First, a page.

Mobs of angry Albanians in Kosovo have burned Serbian Orthodox churches and homes on a second day of violence which is showing no sign of a let-up.
Religious symbols are bearing the brunt of the violence
The attacks came as Nato announced it was sending another 1,000 troops to reinforce the 18,500 already there.
At least 31 people have died in the worst violence since the 1999 Kosovo war and about 500 have been injured.
The UN Security Council meeting in a special session is expected to condemn the violence and urge calm.
Trouble erupted in the divided city of Mitrovica after the deaths of two Albanian children, blamed on members of the province's small ethnic Serbian community.
As attacks multiplied, angry demonstrators over the border in Serbia itself responded by burning several mosques.
International staff have been relocated from Mitrovica as a result of the violence, UN Secretary General Kofi Annan told the Security Council meeting.
Calls not heeded
A Serb Orthodox church in the heart of Pristina was the target of the latest attack on Thursday evening.
Earlier, Albanians managed to get past Nato peacekeepers to set fire to churches in Mitrovica and the town of Obilic, west Pristina, where about 100 local Serbs had to be evacuated.
Crowds of Albanians were also reported to be trying to storm a church being protected by Finnish peacekeepers in the central town of Lipljan.
Nato troops had to use teargas against Albanian protesters seeking to march on the village of Caglavica, south of Pristina, for the second day on Thursday.
Flights in and out of Kosovo have been suspended and internal boundaries with Serbia have been closed.
Nato officials insist that the alliance and the United Nations, which administers the province, are committed to quelling tensions.
But the top commander of the Nato-led force in Kosovo, known as K-For, has authorised the troops to use force if necessary.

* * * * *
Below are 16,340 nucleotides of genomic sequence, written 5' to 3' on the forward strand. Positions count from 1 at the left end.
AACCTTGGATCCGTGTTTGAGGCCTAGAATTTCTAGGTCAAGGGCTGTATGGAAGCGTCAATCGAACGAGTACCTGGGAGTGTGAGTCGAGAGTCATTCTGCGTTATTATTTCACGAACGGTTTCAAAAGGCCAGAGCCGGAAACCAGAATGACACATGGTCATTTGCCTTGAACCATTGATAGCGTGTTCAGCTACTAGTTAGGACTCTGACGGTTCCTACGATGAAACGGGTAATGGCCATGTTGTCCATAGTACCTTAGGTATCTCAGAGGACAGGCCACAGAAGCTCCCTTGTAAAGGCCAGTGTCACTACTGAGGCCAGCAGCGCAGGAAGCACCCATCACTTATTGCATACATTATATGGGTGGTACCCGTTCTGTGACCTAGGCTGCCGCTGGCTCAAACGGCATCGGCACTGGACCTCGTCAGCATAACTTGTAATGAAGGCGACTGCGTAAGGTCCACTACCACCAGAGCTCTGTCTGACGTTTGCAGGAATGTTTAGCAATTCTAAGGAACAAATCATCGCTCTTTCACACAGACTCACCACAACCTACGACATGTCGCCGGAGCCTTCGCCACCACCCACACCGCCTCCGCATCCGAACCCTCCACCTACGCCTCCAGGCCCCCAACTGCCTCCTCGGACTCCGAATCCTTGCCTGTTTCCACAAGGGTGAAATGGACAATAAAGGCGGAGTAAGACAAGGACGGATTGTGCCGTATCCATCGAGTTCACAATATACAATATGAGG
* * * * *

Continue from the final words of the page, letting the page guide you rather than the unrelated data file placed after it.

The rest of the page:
The European Union has called on local leaders to rein in the violence - and the main Kosovo Albanian political parties have issued a statement urging their supporters to call off the protests.
KOSOVO: KEY DATES
24 Sept 1998: Nato issues ultimatum to Milosevic to stop crackdown on Kosovo Albanians
24 Mar 1999: Nato begins air strikes against Yugoslavia over Kosovo
10 June 1999: Air strikes suspended after Milosevic agrees to withdraw troops. UN approves peace plan for Kosovo, establishes K-For peace force
11 June 1999: Nato troops enter Kosovo
10 Dec 2003: UN unveils road map on conditions Kosovo must meet by mid-2005 for talks on final status
17 Mar 2004: Serbs and Albanians clash in the worst violence seen since 1999
Mr Annan urged co-operation with the international presence in Kosovo, but his message was aimed primarily at the Kosovo Albanian leaders, who - as the largest ethnic group - had a responsibility "to protect and promote the rights of all people within Kosovo, particularly its minorities".
Serbia has condemned both Nato and the UN for failing to protect the Serb minority in the province.
Prime Minister Vojislav Kostunica has described the attacks as "planned in advance and co-ordinated... this was an attempted pogrom and ethnic cleansing" against Kosovo's Serbs.
He has called for a state of emergency to be imposed in Kosovo.
Protesters in Serbia have taken to the streets again to demonstrate their support for the Kosovo Serbs - after having stoned and burned mosques and other Islamic buildings on Wednesday.